Carlos Sainz Jr says that the logic behind the FIA's decision not to allow him to run in next week's Abu Dhabi Formula 1 young driver test hasn't been explained.
The test was originally defined in the 2020 sporting regulations as being solely for drivers who had started no more than two grands prix, with the FIA having the final say on who would be allowed to participate.
But after lobbying from Renault, the test was eventually opened up to any drivers who didn't participate in a race in 2020, opening the door for Renault's 2021 signing Fernando Alonso to test for the Enstone team.
Reserve drivers for Red Bull and Alfa Romeo, Sebastien Buemi and Robert Kubica, will also take part, while Sakhir GP Williams stand-in Jack Aitken is also eligible to drive as he will not have started more than two Grands Prix, regardless of whether he once again replaces George Russell in Abu Dhabi this weekend.
Although opposed to the original decision to allow non-rookies, Ferrari subsequently pushed hard for the test to be opened up to everyone, including incoming 2021 driver Sainz.
However confirmation came this week that drivers who raced the full season in 2020 would not be allowed.
Speaking ahead of his last grand prix for McLaren in Abu Dhabi, the Spaniard said that he didn't understand the decision.
"There hasn't been any logic explained to me," said Sainz, who will now get his first Ferrari experience with a two-year-old car early next year.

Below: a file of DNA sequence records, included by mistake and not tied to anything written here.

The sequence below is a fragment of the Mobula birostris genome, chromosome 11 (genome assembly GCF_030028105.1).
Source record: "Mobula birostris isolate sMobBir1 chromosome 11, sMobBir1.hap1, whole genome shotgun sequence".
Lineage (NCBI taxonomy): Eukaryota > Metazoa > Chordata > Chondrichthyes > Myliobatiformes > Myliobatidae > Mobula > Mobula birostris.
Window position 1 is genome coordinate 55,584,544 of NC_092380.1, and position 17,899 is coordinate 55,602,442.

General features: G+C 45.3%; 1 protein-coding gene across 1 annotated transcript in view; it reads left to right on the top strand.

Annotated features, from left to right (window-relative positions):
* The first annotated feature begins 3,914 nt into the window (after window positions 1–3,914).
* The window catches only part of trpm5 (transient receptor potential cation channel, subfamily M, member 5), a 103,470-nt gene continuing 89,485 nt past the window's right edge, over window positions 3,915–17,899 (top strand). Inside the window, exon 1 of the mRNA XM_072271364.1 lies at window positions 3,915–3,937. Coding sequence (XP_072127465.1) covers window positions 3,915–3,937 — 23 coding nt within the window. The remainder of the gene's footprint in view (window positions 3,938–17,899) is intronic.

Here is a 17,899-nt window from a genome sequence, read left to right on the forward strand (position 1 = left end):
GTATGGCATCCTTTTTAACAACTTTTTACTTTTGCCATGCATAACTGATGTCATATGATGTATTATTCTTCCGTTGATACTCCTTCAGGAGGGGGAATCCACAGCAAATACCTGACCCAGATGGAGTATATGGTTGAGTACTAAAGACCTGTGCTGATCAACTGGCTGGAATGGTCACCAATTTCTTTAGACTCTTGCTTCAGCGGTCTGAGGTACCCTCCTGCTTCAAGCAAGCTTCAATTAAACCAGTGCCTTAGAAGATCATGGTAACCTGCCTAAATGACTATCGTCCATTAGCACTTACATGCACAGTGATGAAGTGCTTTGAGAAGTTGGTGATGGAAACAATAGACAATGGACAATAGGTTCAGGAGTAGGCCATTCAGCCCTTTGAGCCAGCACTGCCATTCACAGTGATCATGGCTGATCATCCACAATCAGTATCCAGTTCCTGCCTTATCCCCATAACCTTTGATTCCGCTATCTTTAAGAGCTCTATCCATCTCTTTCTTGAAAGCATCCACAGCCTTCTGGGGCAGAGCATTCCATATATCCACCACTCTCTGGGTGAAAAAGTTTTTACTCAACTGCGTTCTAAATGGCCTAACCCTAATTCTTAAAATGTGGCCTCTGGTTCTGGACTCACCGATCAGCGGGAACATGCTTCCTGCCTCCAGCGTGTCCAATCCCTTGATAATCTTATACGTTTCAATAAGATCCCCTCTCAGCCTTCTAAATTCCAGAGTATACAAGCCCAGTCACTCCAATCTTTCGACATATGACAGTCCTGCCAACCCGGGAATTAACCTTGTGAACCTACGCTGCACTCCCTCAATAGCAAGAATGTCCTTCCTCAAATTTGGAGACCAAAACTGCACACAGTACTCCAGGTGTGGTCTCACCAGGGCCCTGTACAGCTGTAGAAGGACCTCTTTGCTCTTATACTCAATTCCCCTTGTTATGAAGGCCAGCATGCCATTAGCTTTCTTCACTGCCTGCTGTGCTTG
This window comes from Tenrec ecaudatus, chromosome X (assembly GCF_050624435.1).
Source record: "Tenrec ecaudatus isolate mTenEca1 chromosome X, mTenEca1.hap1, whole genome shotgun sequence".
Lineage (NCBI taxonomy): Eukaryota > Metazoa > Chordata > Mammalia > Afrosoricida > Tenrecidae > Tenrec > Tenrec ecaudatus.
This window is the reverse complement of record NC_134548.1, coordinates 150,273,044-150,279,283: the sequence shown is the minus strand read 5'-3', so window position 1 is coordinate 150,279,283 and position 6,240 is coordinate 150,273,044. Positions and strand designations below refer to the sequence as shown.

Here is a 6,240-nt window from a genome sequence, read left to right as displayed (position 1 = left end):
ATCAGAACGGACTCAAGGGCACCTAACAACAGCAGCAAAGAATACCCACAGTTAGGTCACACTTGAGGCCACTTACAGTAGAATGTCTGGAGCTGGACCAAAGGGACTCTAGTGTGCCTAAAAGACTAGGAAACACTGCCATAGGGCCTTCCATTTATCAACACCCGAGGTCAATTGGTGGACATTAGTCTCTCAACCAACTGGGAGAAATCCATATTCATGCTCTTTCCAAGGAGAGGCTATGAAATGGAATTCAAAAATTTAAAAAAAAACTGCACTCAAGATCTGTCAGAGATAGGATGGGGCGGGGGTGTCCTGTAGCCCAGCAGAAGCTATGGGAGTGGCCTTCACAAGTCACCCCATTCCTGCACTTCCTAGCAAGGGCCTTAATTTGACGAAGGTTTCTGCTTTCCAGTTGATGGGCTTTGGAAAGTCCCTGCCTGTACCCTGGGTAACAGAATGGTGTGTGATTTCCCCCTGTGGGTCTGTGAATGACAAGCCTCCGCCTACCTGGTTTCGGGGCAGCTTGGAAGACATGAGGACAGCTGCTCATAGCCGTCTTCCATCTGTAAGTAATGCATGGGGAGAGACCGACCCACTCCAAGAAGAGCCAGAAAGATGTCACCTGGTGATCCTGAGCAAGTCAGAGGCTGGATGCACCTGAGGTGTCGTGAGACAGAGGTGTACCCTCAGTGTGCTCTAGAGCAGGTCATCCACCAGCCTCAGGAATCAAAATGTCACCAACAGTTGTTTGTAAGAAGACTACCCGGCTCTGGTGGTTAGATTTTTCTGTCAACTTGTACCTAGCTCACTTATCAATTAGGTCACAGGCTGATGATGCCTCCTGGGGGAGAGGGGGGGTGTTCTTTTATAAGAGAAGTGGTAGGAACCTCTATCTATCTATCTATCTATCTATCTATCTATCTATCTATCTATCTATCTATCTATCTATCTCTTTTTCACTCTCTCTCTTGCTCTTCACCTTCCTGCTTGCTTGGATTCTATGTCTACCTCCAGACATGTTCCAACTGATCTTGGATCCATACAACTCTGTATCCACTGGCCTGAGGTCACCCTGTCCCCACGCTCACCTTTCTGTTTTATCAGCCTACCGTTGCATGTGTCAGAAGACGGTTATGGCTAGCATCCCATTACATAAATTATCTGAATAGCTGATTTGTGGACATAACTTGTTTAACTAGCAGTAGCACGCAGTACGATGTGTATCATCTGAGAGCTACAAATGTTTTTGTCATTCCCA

"Because first of all, I think there's very little logic behind it. And I think not many people really understand what's going on.
"Of course, I'm disappointed not being able to test, but I have to accept it, and turn the page.
"I will make sure I'm prepared as much as I can be for next next year.
"For me as it's only one and a half days testing for each driver next year, the logical thing would have been to open a bit the hand, to some or to all of the drivers who wanted to take part in the Abu Dhabi test.
"Especially knowing it's two cars per team [in Abu Dhabi], to open one of the cars to at least fit the driver into a car, knowing that next year is the same chassis, and see that everything is more or less working working well - the safety aspects from the jump out test, to the to the fitting of the car itself, are obviously primarily important.
"And those are the things that thanks to the Abu Dhabi test, we would have been able to sort out and get a bit of a head start on and unfortunately, it's not happening.
"Obviously I'm disappointed, but nothing I can change."